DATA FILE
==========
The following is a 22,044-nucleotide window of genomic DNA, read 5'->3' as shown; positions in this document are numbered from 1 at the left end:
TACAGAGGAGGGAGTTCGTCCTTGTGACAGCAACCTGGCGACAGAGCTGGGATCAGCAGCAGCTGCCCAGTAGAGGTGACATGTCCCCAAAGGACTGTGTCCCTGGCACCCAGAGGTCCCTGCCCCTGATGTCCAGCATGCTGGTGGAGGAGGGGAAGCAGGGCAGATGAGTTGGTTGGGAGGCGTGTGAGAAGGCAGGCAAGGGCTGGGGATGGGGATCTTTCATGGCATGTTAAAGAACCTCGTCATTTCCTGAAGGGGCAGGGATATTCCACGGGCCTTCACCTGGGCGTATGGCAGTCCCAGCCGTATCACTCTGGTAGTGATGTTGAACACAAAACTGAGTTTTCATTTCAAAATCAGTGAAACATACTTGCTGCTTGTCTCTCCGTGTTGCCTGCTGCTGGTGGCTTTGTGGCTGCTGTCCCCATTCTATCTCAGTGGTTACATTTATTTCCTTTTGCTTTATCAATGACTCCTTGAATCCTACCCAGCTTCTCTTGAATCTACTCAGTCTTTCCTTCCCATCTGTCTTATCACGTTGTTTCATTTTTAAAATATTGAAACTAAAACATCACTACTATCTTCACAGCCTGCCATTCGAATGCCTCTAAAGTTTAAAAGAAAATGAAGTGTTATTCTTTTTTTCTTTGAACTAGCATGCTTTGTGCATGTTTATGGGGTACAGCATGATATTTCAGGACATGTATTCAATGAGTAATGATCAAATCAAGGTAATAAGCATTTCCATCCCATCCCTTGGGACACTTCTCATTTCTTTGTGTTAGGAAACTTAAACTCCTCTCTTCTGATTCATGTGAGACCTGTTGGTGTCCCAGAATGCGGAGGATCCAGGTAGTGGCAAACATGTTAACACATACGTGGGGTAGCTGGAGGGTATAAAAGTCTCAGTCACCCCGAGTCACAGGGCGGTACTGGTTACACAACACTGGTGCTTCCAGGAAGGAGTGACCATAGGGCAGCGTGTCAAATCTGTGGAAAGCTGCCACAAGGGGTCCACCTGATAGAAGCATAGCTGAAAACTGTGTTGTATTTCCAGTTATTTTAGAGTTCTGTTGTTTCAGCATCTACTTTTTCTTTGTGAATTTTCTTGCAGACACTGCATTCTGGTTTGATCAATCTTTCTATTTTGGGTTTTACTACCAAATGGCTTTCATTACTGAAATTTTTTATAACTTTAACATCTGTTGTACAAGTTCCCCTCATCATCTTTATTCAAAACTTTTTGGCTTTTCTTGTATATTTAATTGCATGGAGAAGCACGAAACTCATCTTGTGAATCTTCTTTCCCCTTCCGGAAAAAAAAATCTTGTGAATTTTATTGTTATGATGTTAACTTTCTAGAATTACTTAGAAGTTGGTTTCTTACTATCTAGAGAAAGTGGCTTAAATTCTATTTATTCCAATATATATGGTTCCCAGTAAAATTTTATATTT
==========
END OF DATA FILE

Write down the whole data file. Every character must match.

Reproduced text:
The following is a 22,044-nucleotide window of genomic DNA, read 5'->3' as shown; positions in this document are numbered from 1 at the left end:
TACAGAGGAGGGAGTTCGTCCTTGTGACAGCAACCTGGCGACAGAGCTGGGATCAGCAGCAGCTGCCCAGTAGAGGTGACATGTCCCCAAAGGACTGTGTCCCTGGCACCCAGAGGTCCCTGCCCCTGATGTCCAGCATGCTGGTGGAGGAGGGGAAGCAGGGCAGATGAGTTGGTTGGGAGGCGTGTGAGAAGGCAGGCAAGGGCTGGGGATGGGGATCTTTCATGGCATGTTAAAGAACCTCGTCATTTCCTGAAGGGGCAGGGATATTCCACGGGCCTTCACCTGGGCGTATGGCAGTCCCAGCCGTATCACTCTGGTAGTGATGTTGAACACAAAACTGAGTTTTCATTTCAAAATCAGTGAAACATACTTGCTGCTTGTCTCTCCGTGTTGCCTGCTGCTGGTGGCTTTGTGGCTGCTGTCCCCATTCTATCTCAGTGGTTACATTTATTTCCTTTTGCTTTATCAATGACTCCTTGAATCCTACCCAGCTTCTCTTGAATCTACTCAGTCTTTCCTTCCCATCTGTCTTATCACGTTGTTTCATTTTTAAAATATTGAAACTAAAACATCACTACTATCTTCACAGCCTGCCATTCGAATGCCTCTAAAGTTTAAAAGAAAATGAAGTGTTATTCTTTTTTTCTTTGAACTAGCATGCTTTGTGCATGTTTATGGGGTACAGCATGATATTTCAGGACATGTATTCAATGAGTAATGATCAAATCAAGGTAATAAGCATTTCCATCCCATCCCTTGGGACACTTCTCATTTCTTTGTGTTAGGAAACTTAAACTCCTCTCTTCTGATTCATGTGAGACCTGTTGGTGTCCCAGAATGCGGAGGATCCAGGTAGTGGCAAACATGTTAACACATACGTGGGGTAGCTGGAGGGTATAAAAGTCTCAGTCACCCCGAGTCACAGGGCGGTACTGGTTACACAACACTGGTGCTTCCAGGAAGGAGTGACCATAGGGCAGCGTGTCAAATCTGTGGAAAGCTGCCACAAGGGGTCCACCTGATAGAAGCATAGCTGAAAACTGTGTTGTATTTCCAGTTATTTTAGAGTTCTGTTGTTTCAGCATCTACTTTTTCTTTGTGAATTTTCTTGCAGACACTGCATTCTGGTTTGATCAATCTTTCTATTTTGGGTTTTACTACCAAATGGCTTTCATTACTGAAATTTTTTATAACTTTAACATCTGTTGTACAAGTTCCCCTCATCATCTTTATTCAAAACTTTTTGGCTTTTCTTGTATATTTAATTGCATGGAGAAGCACGAAACTCATCTTGTGAATCTTCTTTCCCCTTCCGGAAAAAAAAATCTTGTGAATTTTATTGTTATGATGTTAACTTTCTAGAATTACTTAGAAGTTGGTTTCTTACTATCTAGAGAAAGTGGCTTAAATTCTATTTATTCCAATATATATGGTTCCCAGTAAAATTTTATATTT